Diaz noted that even though Sanders visited the U.S.-Mexico border in Nogales last week, poll results showed Clinton winning Santa Cruz County by more than a 2-to-1 margin. (Santa Cruz County is 83 percent Hispanic.)

“Sanders can get his thousands of individuals in a room and rile them up, … but that energy hasn’t translated into a victory for Sanders,” he said.

At a Clinton watch party in downtown Phoenix, people started cheering once they heard of the first voting results. Some started leaving less than an hour after the first results were announced.

The crowd at the Sanders watch party at a downtown bar, with more than 150 people, looked concerned once votes showed Clinton leading Sanders.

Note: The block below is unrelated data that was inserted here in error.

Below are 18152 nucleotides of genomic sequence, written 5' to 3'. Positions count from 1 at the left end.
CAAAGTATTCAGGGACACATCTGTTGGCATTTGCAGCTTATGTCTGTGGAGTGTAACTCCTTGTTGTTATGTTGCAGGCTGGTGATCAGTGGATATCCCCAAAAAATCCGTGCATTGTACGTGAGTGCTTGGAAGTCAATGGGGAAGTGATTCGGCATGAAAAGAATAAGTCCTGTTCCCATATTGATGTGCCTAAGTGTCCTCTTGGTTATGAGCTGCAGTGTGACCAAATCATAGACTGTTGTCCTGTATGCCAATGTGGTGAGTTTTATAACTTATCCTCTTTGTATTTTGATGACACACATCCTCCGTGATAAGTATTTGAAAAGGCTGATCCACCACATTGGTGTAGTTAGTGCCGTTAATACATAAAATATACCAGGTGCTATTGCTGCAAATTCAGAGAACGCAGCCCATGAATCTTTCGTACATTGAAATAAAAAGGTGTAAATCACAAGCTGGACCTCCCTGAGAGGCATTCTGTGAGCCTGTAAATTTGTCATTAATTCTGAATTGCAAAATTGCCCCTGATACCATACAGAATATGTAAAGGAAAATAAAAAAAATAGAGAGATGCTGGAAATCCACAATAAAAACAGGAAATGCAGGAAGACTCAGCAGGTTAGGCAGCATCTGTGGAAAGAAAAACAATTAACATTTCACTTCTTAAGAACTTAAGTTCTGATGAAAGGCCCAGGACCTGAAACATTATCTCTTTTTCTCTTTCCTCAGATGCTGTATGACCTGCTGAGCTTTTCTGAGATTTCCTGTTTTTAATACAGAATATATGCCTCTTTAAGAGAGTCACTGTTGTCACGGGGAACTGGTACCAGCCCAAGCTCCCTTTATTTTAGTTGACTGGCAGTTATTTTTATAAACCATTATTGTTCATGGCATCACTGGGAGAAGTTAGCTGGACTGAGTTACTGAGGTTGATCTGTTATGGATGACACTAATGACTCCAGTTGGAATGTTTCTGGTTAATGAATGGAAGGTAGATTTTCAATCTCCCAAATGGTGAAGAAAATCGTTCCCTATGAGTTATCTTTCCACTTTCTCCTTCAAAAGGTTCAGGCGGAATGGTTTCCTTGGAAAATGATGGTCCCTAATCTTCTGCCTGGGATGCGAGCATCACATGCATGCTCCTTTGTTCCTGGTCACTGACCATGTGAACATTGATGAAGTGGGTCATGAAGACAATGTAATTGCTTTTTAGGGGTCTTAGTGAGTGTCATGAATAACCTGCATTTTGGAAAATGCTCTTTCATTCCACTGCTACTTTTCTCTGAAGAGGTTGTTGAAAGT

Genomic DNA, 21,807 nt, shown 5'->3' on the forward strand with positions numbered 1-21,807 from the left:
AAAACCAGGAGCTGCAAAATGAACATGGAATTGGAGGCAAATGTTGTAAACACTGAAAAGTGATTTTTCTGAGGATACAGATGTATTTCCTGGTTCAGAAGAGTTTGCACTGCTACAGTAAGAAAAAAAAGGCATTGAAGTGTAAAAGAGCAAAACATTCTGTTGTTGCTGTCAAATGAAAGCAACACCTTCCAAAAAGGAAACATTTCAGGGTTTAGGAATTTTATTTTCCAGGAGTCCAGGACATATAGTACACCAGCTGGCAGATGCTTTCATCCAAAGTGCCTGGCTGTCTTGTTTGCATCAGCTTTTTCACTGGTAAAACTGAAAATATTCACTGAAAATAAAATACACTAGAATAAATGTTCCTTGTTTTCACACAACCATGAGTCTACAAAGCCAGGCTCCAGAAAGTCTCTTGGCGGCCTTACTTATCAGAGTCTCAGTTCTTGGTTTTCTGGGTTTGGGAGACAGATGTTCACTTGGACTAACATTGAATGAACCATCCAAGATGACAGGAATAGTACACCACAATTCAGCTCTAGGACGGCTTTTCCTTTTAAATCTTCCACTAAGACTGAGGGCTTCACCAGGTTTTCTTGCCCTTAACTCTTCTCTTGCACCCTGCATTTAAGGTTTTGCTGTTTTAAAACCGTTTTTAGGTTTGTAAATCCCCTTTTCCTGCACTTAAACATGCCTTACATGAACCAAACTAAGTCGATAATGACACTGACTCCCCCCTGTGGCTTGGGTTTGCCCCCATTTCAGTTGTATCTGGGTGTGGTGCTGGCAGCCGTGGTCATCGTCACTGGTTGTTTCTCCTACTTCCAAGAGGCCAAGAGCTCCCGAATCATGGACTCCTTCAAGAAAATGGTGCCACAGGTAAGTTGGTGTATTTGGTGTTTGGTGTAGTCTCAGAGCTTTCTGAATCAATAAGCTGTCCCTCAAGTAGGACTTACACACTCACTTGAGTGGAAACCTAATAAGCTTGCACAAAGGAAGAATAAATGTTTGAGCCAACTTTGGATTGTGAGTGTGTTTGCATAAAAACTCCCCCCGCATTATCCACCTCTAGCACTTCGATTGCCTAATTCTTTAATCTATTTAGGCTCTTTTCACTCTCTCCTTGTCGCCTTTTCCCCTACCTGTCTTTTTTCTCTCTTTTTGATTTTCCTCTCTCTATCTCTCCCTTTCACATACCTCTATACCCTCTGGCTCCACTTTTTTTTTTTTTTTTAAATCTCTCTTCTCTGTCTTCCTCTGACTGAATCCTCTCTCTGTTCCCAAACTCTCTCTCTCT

“I’m pretty disappointed, I really thought he’d do better,” said Justin Dahl, 34, of Phoenix. “I never really looked at the polls, I guess I was just expecting something closer to a coin toss”

There were more than 3.25 million registered voters in Arizona as of January, according to the Arizona Secretary of State. About 60 percent of those voters are in Maricopa County, the state’s largest. registered voters in the state did not designate a political party and thus were unable to vote in Tuesday’s closed primary.

Fewer polling stations lead to long lines
The Secretary of State’s office started releasing results about an hour after polls were scheduled to close — even though several polling places still had long lines of voters waiting to cast a ballot.

Throughout the day, lengthy wait times at some polling stations in Maricopa County frustrated voters. There were only 60 stations open in the county and some citizens waited in line to vote for two hours or more. Lines to enter polling areas stretched around a block.